You can replace damaged panels of vinyl siding if you have a few basic tools on hand. The primary challenge with how to fix missing siding panels is finding new panels that match the existing siding. If you are lucky, you have some leftover pieces from the original installation. Otherwise, you need to shop around for the best match that you can find.
Vinyl Siding Repair Tip
Ideally, you will work on how to fix missing siding panels when temperatures are above 50 degrees. Colder temperatures make vinyl siding brittle and prone to cracking.
How to Fix Missing Siding Panels Step by Step
- Identify all areas of damage and determine how much panel needs to be removed. You can cut out a damaged part instead of removing a whole panel if you wish.
- Start with the siding removal tool to unlock the broken panel from the panels above and below it.
- Slide the small curved lip of the removal tool into the groove where the panels lock together. Sometimes it helps to start at the edge of the panel to get the tool into the crevice.
- Once you hook the tool onto the siding pull upward. This will lift the panel off the ridge that it was attached to.
- Continue working your way down the interlocking ridges to pull them apart.
- Once you have exposed the nailing flange of the panel you want to remove, unlock the bottom of the panel.
- With the damaged panel unlocked above and below, cut away the damaged area. Alternatively, you could take out the whole panel instead of cutting it.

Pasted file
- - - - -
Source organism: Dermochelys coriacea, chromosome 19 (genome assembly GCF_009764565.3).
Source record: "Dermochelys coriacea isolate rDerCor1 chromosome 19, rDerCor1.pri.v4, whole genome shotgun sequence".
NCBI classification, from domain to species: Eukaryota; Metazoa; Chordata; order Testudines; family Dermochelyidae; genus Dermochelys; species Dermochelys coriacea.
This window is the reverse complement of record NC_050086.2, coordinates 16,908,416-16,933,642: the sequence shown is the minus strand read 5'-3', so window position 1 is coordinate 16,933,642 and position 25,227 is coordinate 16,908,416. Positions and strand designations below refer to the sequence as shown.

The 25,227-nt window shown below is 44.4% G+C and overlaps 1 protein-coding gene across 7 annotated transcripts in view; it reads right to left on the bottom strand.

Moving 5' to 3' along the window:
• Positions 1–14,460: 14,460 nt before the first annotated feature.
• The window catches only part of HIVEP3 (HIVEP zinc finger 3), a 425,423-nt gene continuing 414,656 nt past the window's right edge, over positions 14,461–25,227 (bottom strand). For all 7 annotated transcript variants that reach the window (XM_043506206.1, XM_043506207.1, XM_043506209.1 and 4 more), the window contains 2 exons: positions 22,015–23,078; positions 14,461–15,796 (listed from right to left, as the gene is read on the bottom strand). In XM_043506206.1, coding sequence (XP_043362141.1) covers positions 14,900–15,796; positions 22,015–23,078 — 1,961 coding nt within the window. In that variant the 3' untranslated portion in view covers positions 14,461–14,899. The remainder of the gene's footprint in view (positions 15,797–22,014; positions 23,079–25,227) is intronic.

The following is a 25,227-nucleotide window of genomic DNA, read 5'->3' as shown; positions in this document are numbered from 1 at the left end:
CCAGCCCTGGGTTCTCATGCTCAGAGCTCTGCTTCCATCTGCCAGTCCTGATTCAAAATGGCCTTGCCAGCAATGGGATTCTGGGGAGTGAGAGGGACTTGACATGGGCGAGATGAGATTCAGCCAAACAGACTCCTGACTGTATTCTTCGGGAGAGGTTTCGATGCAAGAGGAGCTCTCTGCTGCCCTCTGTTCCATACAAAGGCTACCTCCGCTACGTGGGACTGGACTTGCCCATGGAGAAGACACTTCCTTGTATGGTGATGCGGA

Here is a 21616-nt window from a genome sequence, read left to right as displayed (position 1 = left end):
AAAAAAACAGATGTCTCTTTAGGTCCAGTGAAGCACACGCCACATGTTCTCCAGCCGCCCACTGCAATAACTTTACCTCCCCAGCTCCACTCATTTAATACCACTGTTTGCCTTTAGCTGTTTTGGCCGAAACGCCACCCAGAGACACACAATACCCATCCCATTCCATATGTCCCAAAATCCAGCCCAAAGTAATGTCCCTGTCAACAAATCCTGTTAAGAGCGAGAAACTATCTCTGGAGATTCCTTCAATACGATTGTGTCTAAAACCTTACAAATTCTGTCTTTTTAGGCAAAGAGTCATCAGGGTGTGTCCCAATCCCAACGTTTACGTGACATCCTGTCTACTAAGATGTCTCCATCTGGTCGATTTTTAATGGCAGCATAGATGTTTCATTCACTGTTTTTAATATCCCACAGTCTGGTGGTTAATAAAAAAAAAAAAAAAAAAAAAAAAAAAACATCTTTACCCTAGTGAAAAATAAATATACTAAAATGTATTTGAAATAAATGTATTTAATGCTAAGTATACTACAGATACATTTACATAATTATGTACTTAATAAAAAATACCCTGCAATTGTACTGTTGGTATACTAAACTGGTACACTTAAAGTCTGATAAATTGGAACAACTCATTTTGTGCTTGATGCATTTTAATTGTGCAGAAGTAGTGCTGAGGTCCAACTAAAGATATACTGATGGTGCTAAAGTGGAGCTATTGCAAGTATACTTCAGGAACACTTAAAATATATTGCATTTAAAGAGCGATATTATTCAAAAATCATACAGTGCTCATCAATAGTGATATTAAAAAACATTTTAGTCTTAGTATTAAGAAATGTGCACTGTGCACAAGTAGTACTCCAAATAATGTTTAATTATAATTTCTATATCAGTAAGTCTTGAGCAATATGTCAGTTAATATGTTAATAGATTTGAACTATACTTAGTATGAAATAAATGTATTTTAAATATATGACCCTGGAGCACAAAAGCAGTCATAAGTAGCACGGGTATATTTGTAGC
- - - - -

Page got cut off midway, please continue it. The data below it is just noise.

- Use tin snips to make vertical cuts on both ends of the damaged area.
- Pry out the nails holding the damaged panel in place.
- Measure the gap where you removed the damage and add 3 inches to the length. This gives you 1.5 inches to overlap the existing panels on each end.
- Strive to make straight cuts on your replacement panel. Straight cuts ensure that it will look good once installed.
- Place a layout square where you need a cut and score it with a utility knife.
- Working on an old board, push harder with the utility knife to cut through the siding.
- Position the new panel so that it overlaps the siding on both ends.
- Lock the ridges of the new panel into the panel below it.
- Use galvanized nails with heads 5/16 inches in diameter.
- Drive nails into the center of the nailing holes.
- Do NOT pound the nail head tight against the siding. Leave a small gap that allows the siding to slide back on forth on the nail. This is vital so that the siding can expand and contract with temperature changes. Tight nailing will result in wavy or bulging siding.
- Place nails about every 12 inches along the nailing flange.
- Lock the top panel into the replacement panel after nailing is complete.